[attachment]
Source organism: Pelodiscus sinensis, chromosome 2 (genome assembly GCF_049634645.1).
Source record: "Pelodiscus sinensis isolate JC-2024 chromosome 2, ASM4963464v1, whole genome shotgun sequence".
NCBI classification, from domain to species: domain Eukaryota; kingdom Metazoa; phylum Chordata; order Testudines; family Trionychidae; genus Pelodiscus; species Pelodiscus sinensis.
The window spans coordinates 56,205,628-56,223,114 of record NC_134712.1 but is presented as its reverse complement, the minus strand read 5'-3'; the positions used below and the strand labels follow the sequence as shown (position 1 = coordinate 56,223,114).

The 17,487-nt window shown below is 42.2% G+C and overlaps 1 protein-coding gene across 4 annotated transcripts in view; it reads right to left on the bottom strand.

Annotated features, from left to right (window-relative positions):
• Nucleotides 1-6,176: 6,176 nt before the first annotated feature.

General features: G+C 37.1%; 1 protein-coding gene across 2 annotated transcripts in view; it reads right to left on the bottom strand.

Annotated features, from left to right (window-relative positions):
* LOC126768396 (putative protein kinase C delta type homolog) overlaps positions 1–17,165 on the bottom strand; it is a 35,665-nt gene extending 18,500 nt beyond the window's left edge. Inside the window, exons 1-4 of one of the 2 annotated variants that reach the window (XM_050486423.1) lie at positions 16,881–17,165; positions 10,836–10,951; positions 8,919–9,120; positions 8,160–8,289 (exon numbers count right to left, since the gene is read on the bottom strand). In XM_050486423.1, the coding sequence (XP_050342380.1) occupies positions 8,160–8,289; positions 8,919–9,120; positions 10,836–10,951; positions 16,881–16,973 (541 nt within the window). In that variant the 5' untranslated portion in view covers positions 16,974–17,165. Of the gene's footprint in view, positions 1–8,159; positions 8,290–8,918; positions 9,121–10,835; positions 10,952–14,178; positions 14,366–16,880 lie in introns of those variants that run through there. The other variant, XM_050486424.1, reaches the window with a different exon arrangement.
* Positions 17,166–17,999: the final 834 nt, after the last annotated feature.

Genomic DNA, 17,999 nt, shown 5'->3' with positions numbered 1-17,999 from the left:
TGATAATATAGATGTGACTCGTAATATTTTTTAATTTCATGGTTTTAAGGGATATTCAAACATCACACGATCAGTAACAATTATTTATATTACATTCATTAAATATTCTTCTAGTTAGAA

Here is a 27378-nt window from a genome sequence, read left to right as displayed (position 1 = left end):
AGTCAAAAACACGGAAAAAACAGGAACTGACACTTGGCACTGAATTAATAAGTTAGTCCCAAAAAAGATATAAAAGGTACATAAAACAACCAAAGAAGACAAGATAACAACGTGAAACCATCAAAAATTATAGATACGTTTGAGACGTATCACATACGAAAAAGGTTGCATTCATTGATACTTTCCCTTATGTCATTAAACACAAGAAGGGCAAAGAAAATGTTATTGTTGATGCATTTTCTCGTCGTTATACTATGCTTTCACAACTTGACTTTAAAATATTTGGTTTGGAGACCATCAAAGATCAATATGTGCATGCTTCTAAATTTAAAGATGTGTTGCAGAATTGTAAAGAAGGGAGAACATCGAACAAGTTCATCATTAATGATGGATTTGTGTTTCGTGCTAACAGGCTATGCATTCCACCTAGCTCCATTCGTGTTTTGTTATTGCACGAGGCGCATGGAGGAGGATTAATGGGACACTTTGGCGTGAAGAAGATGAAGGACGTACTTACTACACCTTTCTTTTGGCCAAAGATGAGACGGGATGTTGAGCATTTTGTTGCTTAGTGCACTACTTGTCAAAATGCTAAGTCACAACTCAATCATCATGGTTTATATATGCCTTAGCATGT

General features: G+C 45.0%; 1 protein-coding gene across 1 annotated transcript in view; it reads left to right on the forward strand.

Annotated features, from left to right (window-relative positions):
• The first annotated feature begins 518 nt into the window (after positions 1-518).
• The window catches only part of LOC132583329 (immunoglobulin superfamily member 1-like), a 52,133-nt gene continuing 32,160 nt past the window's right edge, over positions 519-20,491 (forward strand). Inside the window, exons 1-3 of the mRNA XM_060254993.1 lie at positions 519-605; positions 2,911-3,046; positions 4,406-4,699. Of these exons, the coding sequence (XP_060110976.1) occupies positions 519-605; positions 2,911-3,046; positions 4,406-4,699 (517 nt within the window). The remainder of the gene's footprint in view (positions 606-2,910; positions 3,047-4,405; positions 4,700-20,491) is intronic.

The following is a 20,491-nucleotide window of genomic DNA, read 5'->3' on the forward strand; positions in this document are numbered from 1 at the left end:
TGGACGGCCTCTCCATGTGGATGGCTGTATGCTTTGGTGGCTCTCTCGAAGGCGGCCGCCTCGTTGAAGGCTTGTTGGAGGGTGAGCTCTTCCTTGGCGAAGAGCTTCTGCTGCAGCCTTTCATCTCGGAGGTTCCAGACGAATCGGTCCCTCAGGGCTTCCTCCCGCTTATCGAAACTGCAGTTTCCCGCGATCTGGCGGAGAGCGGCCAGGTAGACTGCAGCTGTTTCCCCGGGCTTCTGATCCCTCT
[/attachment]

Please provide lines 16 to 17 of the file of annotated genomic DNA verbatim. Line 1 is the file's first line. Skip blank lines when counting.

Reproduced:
General features: G+C 45.0%; 1 protein-coding gene across 1 annotated transcript in view; it reads left to right on the forward strand.

Annotated features, from left to right (window-relative positions):